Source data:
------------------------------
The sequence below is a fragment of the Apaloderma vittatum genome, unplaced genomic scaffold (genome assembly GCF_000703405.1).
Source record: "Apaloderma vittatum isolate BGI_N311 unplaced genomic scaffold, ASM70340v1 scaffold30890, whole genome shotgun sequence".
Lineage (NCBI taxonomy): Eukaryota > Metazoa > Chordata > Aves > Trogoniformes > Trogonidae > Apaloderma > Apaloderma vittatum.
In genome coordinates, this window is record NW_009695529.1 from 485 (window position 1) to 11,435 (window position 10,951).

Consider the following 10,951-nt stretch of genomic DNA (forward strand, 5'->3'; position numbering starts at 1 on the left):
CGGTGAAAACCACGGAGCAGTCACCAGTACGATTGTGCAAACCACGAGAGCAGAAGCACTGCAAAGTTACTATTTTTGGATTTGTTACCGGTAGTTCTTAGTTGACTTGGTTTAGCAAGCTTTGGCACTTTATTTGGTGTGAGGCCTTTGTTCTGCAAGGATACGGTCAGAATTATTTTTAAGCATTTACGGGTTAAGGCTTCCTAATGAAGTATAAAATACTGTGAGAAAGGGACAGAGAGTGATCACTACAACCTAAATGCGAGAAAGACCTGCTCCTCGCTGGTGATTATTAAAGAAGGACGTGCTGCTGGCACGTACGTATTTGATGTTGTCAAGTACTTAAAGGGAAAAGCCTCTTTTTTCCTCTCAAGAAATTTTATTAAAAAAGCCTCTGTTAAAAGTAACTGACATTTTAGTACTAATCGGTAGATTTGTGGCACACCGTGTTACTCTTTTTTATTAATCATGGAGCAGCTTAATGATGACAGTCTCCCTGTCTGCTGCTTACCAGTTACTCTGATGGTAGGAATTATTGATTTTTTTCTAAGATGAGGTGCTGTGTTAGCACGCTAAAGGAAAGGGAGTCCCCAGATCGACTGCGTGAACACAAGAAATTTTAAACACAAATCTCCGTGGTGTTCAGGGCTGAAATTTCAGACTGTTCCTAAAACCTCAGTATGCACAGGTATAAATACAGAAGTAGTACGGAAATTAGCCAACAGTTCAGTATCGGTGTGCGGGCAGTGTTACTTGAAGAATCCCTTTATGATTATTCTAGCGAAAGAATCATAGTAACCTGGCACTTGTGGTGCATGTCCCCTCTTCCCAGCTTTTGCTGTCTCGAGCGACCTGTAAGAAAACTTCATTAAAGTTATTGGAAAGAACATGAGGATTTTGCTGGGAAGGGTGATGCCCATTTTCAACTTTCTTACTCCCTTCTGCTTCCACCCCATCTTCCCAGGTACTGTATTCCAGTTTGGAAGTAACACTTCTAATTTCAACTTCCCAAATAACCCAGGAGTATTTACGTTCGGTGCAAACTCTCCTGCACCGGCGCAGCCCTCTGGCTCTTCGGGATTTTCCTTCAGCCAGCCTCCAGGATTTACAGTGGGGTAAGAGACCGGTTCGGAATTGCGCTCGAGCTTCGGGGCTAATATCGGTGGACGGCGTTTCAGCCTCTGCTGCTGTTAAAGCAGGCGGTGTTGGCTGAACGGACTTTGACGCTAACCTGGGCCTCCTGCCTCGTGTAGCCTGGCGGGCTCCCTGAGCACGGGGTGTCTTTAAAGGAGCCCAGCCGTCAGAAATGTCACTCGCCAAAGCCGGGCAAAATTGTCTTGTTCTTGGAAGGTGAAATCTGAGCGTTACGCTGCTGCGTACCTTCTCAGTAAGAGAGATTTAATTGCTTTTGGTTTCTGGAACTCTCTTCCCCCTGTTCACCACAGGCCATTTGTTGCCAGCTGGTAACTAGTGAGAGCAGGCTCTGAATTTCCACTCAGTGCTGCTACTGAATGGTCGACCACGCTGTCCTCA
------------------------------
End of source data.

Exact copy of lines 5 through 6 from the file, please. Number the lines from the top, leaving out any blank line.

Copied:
Consider the following 10,951-nt stretch of genomic DNA (forward strand, 5'->3'; position numbering starts at 1 on the left):
CGGTGAAAACCACGGAGCAGTCACCAGTACGATTGTGCAAACCACGAGAGCAGAAGCACTGCAAAGTTACTATTTTTGGATTTGTTACCGGTAGTTCTTAGTTGACTTGGTTTAGCAAGCTTTGGCACTTTATTTGGTGTGAGGCCTTTGTTCTGCAAGGATACGGTCAGAATTATTTTTAAGCATTTACGGGTTAAGGCTTCCTAATGAAGTATAAAATACTGTGAGAAAGGGACAGAGAGTGATCACTACAACCTAAATGCGAGAAAGACCTGCTCCTCGCTGGTGATTATTAAAGAAGGACGTGCTGCTGGCACGTACGTATTTGATGTTGTCAAGTACTTAAAGGGAAAAGCCTCTTTTTTCCTCTCAAGAAATTTTATTAAAAAAGCCTCTGTTAAAAGTAACTGACATTTTAGTACTAATCGGTAGATTTGTGGCACACCGTGTTACTCTTTTTTATTAATCATGGAGCAGCTTAATGATGACAGTCTCCCTGTCTGCTGCTTACCAGTTACTCTGATGGTAGGAATTATTGATTTTTTTCTAAGATGAGGTGCTGTGTTAGCACGCTAAAGGAAAGGGAGTCCCCAGATCGACTGCGTGAACACAAGAAATTTTAAACACAAATCTCCGTGGTGTTCAGGGCTGAAATTTCAGACTGTTCCTAAAACCTCAGTATGCACAGGTATAAATACAGAAGTAGTACGGAAATTAGCCAACAGTTCAGTATCGGTGTGCGGGCAGTGTTACTTGAAGAATCCCTTTATGATTATTCTAGCGAAAGAATCATAGTAACCTGGCACTTGTGGTGCATGTCCCCTCTTCCCAGCTTTTGCTGTCTCGAGCGACCTGTAAGAAAACTTCATTAAAGTTATTGGAAAGAACATGAGGATTTTGCTGGGAAGGGTGATGCCCATTTTCAACTTTCTTACTCCCTTCTGCTTCCACCCCATCTTCCCAGGTACTGTATTCCAGTTTGGAAGTAACACTTCTAATTTCAACTTCCCAAATAACCCAGGAGTATTTACGTTCGGTGCAAACTCTCCTGCACCGGCGCAGCCCTCTGGCTCTTCGGGATTTTCCTTCAGCCAGCCTCCAGGATTTACAGTGGGGTAAGAGACCGGTTCGGAATTGCGCTCGAGCTTCGGGGCTAATATCGGTGGACGGCGTTTCAGCCTCTGCTGCTGTTAAAGCAGGCGGTGTTGGCTGAACGGACTTTGACGCTAACCTGGGCCTCCTGCCTCGTGTAGCCTGGCGGGCTCCCTGAGCACGGGGTGTCTTTAAAGGAGCCCAGCCGTCAGAAATGTCACTCGCCAAAGCCGGGCAAAATTGTCTTGTTCTTGGAAGGTGAAATCTGAGCGTTACGCTGCTGCGTACCTTCTCAGTAAGAGAGATTTAATTGCTTTTGGTTTCTGGAACTCTCTTCCCCCTGTTCACCACAGGCCATTTGTTGCCAGCTGGTAACTAGTGAGAGCAGGCTCTGAATTTCCACTCAGTGCTGCTACTGAATGGTCGACCACGCTGTCCTCA